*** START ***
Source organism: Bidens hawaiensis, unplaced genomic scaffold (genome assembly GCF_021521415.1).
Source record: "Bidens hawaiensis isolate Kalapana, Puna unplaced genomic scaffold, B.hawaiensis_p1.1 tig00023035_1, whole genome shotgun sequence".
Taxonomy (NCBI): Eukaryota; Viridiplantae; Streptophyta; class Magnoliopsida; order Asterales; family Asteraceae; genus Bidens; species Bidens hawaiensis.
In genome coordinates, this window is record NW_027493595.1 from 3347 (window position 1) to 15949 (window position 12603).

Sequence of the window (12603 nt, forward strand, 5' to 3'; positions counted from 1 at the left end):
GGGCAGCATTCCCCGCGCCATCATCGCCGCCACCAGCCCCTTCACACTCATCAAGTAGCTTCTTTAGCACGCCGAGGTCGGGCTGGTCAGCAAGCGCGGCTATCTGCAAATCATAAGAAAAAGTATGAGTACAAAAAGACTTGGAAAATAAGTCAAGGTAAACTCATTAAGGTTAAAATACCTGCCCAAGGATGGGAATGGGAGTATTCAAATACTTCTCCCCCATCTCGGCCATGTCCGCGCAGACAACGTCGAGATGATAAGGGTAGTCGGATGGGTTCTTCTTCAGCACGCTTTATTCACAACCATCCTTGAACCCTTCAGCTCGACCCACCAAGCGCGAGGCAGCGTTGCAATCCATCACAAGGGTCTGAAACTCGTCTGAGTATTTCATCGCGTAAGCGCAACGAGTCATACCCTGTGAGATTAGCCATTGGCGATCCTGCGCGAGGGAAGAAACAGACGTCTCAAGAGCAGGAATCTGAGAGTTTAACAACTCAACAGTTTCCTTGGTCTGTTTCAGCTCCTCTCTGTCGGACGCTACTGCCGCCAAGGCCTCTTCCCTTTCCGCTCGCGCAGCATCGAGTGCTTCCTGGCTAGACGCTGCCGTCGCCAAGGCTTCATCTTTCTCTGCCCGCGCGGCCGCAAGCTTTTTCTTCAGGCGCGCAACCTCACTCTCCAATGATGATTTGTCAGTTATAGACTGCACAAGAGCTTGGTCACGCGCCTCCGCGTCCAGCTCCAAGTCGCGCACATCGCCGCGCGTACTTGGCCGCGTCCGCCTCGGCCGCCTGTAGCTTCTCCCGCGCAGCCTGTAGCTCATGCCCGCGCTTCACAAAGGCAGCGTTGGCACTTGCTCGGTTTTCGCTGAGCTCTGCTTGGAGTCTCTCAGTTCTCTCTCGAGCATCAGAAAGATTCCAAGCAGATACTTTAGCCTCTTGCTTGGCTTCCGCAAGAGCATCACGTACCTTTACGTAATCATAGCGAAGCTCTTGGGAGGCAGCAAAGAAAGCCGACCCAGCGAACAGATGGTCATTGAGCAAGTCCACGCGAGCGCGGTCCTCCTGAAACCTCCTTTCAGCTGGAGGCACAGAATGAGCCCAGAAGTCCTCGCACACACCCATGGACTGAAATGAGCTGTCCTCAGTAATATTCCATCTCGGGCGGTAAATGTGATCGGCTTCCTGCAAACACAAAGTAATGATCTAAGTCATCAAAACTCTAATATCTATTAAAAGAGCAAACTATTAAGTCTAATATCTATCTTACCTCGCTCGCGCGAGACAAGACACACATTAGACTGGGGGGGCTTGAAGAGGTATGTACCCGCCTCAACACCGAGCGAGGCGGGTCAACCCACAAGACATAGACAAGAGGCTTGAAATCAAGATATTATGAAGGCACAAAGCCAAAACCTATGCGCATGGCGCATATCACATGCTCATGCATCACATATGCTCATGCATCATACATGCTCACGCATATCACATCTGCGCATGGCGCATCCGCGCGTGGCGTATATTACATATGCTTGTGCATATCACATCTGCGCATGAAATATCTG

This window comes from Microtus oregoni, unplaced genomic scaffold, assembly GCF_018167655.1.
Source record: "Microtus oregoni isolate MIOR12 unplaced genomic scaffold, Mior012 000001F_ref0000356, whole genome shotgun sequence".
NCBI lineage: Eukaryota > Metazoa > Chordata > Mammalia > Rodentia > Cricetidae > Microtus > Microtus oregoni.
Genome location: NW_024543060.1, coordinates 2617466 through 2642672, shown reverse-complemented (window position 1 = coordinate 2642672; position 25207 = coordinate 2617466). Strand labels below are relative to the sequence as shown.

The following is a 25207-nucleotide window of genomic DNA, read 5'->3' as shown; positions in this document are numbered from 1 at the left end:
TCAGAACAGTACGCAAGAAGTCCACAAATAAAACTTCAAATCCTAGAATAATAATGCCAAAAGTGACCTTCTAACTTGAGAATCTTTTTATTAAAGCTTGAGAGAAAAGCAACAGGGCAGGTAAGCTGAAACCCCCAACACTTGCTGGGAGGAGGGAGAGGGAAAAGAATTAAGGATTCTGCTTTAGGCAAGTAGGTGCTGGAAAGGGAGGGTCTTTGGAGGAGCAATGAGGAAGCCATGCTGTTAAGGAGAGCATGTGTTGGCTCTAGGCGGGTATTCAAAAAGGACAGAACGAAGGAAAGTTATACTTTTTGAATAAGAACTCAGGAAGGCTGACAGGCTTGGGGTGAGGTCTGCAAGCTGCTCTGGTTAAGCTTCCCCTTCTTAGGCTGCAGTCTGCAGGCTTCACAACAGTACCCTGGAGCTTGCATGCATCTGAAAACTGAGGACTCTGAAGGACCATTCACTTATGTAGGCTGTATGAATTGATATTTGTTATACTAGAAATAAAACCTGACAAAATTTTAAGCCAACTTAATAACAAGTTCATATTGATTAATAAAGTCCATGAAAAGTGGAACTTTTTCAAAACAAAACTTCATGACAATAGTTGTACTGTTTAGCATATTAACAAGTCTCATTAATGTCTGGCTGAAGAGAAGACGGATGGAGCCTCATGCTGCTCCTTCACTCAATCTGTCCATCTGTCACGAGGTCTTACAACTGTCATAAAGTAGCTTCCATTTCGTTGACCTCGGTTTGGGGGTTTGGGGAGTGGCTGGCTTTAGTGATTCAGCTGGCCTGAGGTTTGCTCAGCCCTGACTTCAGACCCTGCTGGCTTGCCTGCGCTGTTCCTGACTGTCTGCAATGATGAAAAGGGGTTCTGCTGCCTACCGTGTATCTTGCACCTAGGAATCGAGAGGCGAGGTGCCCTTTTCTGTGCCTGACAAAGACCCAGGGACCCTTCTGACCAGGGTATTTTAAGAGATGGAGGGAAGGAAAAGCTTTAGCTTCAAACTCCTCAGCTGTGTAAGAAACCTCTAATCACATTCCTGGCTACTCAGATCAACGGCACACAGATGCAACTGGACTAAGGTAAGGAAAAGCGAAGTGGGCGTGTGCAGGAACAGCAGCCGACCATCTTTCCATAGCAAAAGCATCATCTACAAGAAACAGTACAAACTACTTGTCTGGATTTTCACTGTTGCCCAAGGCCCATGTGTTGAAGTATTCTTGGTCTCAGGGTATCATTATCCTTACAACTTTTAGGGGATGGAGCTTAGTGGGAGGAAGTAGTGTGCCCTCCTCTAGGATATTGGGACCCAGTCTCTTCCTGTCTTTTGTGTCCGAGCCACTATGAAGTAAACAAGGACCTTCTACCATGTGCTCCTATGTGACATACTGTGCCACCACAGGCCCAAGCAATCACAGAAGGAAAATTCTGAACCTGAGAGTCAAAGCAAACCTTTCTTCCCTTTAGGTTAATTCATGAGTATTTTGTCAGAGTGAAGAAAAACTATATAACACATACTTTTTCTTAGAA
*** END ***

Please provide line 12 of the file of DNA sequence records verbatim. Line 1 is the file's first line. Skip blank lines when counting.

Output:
TCAGAACAGTACGCAAGAAGTCCACAAATAAAACTTCAAATCCTAGAATAATAATGCCAAAAGTGACCTTCTAACTTGAGAATCTTTTTATTAAAGCTTGAGAGAAAAGCAACAGGGCAGGTAAGCTGAAACCCCCAACACTTGCTGGGAGGAGGGAGAGGGAAAAGAATTAAGGATTCTGCTTTAGGCAAGTAGGTGCTGGAAAGGGAGGGTCTTTGGAGGAGCAATGAGGAAGCCATGCTGTTAAGGAGAGCATGTGTTGGCTCTAGGCGGGTATTCAAAAAGGACAGAACGAAGGAAAGTTATACTTTTTGAATAAGAACTCAGGAAGGCTGACAGGCTTGGGGTGAGGTCTGCAAGCTGCTCTGGTTAAGCTTCCCCTTCTTAGGCTGCAGTCTGCAGGCTTCACAACAGTACCCTGGAGCTTGCATGCATCTGAAAACTGAGGACTCTGAAGGACCATTCACTTATGTAGGCTGTATGAATTGATATTTGTTATACTAGAAATAAAACCTGACAAAATTTTAAGCCAACTTAATAACAAGTTCATATTGATTAATAAAGTCCATGAAAAGTGGAACTTTTTCAAAACAAAACTTCATGACAATAGTTGTACTGTTTAGCATATTAACAAGTCTCATTAATGTCTGGCTGAAGAGAAGACGGATGGAGCCTCATGCTGCTCCTTCACTCAATCTGTCCATCTGTCACGAGGTCTTACAACTGTCATAAAGTAGCTTCCATTTCGTTGACCTCGGTTTGGGGGTTTGGGGAGTGGCTGGCTTTAGTGATTCAGCTGGCCTGAGGTTTGCTCAGCCCTGACTTCAGACCCTGCTGGCTTGCCTGCGCTGTTCCTGACTGTCTGCAATGATGAAAAGGGGTTCTGCTGCCTACCGTGTATCTTGCACCTAGGAATCGAGAGGCGAGGTGCCCTTTTCTGTGCCTGACAAAGACCCAGGGACCCTTCTGACCAGGGTATTTTAAGAGATGGAGGGAAGGAAAAGCTTTAGCTTCAAACTCCTCAGCTGTGTAAGAAACCTCTAATCACATTCCTGGCTACTCAGATCAACGGCACACAGATGCAACTGGACTAAGGTAAGGAAAAGCGAAGTGGGCGTGTGCAGGAACAGCAGCCGACCATCTTTCCATAGCAAAAGCATCATCTACAAGAAACAGTACAAACTACTTGTCTGGATTTTCACTGTTGCCCAAGGCCCATGTGTTGAAGTATTCTTGGTCTCAGGGTATCATTATCCTTACAACTTTTAGGGGATGGAGCTTAGTGGGAGGAAGTAGTGTGCCCTCCTCTAGGATATTGGGACCCAGTCTCTTCCTGTCTTTTGTGTCCGAGCCACTATGAAGTAAACAAGGACCTTCTACCATGTGCTCCTATGTGACATACTGTGCCACCACAGGCCCAAGCAATCACAGAAGGAAAATTCTGAACCTGAGAGTCAAAGCAAACCTTTCTTCCCTTTAGGTTAATTCATGAGTATTTTGTCAGAGTGAAGAAAAACTATATAACACATACTTTTTCTTAGAA